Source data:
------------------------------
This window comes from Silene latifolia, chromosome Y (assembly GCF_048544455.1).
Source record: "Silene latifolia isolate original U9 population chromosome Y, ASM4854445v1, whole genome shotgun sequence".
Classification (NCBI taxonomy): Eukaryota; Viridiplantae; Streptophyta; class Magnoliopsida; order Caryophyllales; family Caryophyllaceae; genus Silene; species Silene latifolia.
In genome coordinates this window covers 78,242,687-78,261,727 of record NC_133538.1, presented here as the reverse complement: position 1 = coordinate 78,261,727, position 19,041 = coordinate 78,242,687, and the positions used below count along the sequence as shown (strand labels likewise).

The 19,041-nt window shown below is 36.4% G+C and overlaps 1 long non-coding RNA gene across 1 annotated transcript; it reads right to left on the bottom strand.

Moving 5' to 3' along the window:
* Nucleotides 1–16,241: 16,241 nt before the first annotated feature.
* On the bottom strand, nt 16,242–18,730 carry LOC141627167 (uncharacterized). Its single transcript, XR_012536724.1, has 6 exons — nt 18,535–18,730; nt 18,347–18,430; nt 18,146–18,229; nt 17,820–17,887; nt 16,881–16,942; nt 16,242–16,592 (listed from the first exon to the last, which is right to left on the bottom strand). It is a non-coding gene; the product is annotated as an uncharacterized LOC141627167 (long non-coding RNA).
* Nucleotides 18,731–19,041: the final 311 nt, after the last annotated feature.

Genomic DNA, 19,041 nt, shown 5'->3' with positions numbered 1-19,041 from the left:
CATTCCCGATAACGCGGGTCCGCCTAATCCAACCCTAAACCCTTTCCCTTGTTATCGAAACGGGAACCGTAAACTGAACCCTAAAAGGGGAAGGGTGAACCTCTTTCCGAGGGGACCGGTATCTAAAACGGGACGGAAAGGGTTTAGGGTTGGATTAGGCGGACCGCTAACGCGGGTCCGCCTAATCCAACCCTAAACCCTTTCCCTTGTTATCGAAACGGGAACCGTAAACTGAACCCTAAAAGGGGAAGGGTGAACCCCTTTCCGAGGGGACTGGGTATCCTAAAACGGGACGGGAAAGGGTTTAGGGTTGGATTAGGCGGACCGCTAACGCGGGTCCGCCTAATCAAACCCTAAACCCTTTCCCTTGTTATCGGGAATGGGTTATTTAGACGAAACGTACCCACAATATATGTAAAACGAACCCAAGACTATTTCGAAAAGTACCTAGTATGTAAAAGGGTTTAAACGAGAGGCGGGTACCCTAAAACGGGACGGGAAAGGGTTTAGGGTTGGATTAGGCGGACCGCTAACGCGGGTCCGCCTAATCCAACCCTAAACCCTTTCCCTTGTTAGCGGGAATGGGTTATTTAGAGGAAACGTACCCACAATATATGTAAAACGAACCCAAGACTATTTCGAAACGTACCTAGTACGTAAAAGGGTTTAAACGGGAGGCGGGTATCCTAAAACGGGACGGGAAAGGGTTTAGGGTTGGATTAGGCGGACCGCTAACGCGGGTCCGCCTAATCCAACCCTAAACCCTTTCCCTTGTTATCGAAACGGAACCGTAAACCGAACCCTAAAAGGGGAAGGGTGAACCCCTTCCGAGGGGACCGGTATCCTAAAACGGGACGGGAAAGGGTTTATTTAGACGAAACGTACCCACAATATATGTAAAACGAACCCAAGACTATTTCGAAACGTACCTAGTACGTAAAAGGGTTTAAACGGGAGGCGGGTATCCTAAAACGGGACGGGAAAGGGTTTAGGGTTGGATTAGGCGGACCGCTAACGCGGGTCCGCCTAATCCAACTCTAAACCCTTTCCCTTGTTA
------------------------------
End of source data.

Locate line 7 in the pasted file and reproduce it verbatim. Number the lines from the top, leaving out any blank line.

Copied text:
* Nucleotides 1–16,241: 16,241 nt before the first annotated feature.